The KTM 390 Duke - Revving Austrian


In size and shape, the KTM 390 Duke looks very much like its 200cc sibling, and it'd be tough to tell them apart if not for the 390 Duke's loud orange alloy wheels, powder-coated trellis frame and new graphics. A closer inspection reveals more differences. Apart from a bigger engine, there's a host of small details that set them apart – the KTM 390 Duke has a larger fuel tank, wider handlebars and different tires.

Although both the KTM 200 Duke and 390 Duke have the same chassis, the engine in the KTM 390 Duke is not merely an upgrade on the 200. It's an all-new single-cylinder unit with a Nikasil-coated cylinder, forged piston and new head crankcase, among other bits and pieces. This single-cylinder 375cc liquid-cooled engine produces a breathtaking 44 horsepower at 9,500rpm and 35Nm of torque at 7,500rpm.

The KTM 390 Duke's engine isn't as refined as the 200's, with vibrations prevalent at idle and a low speed. But this is all well and good given the power coming out of that single-cylinder. The juicy bit is at mid- and top-end. There are times when this engine behaves more like something of a higher cubic capacity engine – knocking and lugging at low revs – and smoothens out once past 3,500rpm.
Past 4,500rpm, the surge of power is stupefying and you hit the 10,000rpm rev limiter in first and second gears almost every time you whack the throttle open. The gearing is taller compared to the KTM 200 Duke's, which in turn means fewer shifts on the 390 Duke. The KTM 390 Duke's exhaust sounds a lot healthier compared to the 200cc Duke with a very mechanical and hostile note kicking in after 7,000rpm. From standstill, the KTM 390 Duke sprints to 60 and 100km/h in well under three and six seconds respectively.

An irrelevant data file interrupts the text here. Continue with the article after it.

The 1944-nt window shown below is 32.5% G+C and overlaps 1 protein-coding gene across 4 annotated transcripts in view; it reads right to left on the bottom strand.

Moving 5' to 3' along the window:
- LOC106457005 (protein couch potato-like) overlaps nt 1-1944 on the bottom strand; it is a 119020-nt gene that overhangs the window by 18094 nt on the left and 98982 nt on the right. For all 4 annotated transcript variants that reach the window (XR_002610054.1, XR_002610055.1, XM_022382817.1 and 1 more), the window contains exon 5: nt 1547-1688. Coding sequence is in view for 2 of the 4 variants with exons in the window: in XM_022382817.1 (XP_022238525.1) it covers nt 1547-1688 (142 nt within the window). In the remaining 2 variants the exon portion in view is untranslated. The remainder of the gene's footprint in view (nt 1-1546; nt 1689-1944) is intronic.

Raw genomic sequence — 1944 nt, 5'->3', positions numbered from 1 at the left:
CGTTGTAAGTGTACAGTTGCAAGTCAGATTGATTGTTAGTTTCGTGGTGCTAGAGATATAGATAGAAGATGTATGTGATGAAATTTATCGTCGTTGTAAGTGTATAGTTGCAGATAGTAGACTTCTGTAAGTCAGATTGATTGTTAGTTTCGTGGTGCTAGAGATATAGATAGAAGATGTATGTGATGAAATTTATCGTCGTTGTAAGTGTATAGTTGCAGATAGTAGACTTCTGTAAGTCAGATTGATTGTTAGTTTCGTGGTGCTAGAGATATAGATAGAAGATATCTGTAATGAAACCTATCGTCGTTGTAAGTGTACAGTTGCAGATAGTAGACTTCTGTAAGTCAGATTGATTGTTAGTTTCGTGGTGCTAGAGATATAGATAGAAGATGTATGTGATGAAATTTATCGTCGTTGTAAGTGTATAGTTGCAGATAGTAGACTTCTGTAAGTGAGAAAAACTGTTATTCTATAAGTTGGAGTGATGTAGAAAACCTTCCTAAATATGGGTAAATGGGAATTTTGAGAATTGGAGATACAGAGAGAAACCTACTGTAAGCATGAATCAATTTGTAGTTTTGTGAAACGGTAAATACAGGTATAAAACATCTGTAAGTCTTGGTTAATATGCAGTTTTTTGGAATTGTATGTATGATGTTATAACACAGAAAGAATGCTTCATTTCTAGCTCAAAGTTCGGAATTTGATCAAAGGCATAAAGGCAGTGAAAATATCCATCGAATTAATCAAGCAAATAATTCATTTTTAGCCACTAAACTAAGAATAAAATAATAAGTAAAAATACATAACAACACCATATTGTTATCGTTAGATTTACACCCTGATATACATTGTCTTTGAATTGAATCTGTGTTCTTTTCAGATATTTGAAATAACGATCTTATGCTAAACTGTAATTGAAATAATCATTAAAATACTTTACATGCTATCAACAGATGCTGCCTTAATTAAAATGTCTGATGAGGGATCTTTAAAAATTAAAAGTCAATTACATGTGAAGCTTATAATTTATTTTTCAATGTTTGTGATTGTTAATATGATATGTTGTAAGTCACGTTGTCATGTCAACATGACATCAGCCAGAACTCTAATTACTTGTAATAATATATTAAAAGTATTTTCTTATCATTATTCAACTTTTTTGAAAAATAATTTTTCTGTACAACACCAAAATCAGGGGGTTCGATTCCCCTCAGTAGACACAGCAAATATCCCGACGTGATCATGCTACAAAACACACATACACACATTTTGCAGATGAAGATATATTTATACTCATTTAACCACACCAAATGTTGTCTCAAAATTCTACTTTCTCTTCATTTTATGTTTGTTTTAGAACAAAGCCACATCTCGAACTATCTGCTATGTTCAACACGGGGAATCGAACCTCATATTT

The tiny orange-lit fully digital instrument cluster houses a speedo, tacho, trip meter, as well as engine temperature and fuel gauges – most of them easy to read on-the-fly. ABS is standard on the KTM 390 Duke.

Below the Set and Mode buttons on the instrument cluster, there's an unmarked button to disengage the ABS. But this is only for those looking to pull off some stunts every now and then.

Everything about the KTM 390 Duke oozes aggression – from its familiar brawny design to that potent engine. Ride is still and very sport-oriented. Low-speed ride is a bit lumpy but things get more comfortable as you pick up the pace – which is ideal for a sinewy little street bike like this.

The KTM 390 Duke feels steady in a straight line, with all that torque spread well through the mid-range. Cruising the streets at 60km/h at around 4,000rpm in fifth gear, and 100km/h at 5,000rpm in sixth gear is effortless. The KTM engine loves to be revved, and works well with the chassis, suspension and brakes, adapting to enthusiastic riding styles as well. Grippy 110/70 – 150/60 Metzeler Sportec tires on the 17-inch rims makes cornering a easy thing to do even in wet conditions. The four-piston 300mm front and single-piston 230mm rear Byrne disc brakes work splendidly to rapidly shed speed and give the rider great confidence.
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Jeffrey

Thursday, 03 October 2013 @ 10:31 AM ICT
I really wanted to get a 200 Duke. Was there when the first one arrived in Thailand. However sadly my 6'2" frame just did not fit and the cut on the tank made my legs hang way out. Clearly made for smaller Asians. Now with this I have my hopes, but not too much. I also wonder about pricing. One can buy a 200 Duke for 60,000 in India where they are made. and about 100,000bt for the 390cc Duke. But here pricing is ridicules to say the least.
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